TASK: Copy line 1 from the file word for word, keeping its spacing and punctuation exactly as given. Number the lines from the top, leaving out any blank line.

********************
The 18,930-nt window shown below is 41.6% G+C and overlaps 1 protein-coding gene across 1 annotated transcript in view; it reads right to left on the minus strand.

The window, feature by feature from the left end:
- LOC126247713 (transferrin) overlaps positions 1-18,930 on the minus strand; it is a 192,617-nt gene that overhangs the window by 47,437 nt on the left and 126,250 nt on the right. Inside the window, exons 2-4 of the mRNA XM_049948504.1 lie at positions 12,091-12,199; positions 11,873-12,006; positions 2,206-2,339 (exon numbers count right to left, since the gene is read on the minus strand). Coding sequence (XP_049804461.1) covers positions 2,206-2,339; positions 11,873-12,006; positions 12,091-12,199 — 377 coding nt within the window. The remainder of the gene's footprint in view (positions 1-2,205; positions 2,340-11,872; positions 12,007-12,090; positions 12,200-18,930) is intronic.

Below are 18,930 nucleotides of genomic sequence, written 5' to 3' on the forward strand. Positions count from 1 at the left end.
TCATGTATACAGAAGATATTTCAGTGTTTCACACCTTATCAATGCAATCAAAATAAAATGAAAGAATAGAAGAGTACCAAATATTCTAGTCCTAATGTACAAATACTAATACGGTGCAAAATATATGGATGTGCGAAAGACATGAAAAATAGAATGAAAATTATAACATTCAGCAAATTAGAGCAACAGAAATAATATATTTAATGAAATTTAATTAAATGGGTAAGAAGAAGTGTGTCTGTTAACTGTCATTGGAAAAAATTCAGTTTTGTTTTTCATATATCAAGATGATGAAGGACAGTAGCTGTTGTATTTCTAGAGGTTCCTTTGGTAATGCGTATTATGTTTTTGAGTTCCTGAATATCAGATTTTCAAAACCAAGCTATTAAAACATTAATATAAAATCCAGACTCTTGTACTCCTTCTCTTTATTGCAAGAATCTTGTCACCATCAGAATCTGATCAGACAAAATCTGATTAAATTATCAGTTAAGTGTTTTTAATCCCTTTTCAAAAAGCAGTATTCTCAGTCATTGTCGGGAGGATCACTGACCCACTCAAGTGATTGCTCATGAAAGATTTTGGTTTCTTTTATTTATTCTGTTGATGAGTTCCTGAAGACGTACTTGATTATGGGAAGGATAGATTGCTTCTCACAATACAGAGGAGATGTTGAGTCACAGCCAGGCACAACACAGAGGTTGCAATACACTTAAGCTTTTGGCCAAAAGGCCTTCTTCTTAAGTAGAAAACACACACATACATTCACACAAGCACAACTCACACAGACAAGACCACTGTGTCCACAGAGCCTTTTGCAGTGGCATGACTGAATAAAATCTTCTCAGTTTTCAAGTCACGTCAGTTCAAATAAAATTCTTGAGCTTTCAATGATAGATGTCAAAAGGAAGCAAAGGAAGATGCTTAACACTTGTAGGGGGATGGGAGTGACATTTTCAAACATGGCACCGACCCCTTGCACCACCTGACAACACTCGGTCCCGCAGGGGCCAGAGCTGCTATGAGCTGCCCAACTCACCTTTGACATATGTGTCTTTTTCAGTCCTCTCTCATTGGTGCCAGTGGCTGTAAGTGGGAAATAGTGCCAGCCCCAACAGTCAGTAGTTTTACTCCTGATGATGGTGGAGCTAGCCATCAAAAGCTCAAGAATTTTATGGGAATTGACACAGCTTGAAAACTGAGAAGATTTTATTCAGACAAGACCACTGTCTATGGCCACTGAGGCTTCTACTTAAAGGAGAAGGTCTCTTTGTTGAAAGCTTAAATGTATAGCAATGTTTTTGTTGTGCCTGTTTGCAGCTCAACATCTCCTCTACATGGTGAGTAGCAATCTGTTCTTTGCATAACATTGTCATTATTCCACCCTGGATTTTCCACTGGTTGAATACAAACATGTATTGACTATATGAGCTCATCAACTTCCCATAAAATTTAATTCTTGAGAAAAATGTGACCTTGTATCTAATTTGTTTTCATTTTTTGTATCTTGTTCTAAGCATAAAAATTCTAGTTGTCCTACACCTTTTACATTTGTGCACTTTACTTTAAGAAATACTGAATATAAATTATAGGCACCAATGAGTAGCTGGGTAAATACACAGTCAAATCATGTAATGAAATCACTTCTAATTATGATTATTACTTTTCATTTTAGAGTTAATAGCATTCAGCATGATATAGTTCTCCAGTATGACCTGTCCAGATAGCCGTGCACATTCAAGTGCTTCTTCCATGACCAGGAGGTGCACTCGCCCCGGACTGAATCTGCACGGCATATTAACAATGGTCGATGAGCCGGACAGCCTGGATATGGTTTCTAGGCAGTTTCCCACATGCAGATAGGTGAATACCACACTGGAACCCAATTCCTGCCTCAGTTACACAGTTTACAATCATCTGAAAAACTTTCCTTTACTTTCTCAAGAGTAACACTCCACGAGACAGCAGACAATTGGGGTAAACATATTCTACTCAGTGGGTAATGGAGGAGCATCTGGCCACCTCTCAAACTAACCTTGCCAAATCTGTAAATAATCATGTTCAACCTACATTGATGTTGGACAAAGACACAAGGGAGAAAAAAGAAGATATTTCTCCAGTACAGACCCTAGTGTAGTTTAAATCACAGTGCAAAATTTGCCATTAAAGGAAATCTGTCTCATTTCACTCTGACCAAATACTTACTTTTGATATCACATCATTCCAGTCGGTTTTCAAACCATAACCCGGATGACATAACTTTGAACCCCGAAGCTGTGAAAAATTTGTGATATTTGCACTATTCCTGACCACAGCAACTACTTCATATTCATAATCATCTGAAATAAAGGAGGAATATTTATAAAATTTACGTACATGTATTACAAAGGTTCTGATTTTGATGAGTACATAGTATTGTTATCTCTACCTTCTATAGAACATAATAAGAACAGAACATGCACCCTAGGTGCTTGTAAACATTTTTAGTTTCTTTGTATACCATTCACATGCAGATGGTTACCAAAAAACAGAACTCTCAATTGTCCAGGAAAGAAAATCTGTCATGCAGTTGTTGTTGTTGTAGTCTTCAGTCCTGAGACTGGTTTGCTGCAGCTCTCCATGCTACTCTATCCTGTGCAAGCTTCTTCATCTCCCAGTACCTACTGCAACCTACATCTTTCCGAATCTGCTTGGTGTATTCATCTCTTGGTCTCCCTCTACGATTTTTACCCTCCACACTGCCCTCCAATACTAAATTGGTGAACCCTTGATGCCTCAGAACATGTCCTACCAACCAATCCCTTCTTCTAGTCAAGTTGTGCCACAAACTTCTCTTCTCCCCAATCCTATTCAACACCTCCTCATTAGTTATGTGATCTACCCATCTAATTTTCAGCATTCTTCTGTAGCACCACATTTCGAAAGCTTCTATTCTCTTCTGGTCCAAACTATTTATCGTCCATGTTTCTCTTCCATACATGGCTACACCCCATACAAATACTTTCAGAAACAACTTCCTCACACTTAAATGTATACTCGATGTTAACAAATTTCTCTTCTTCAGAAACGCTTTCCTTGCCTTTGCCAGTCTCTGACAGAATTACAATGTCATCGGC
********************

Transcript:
The 18,930-nt window shown below is 41.6% G+C and overlaps 1 protein-coding gene across 1 annotated transcript in view; it reads right to left on the minus strand.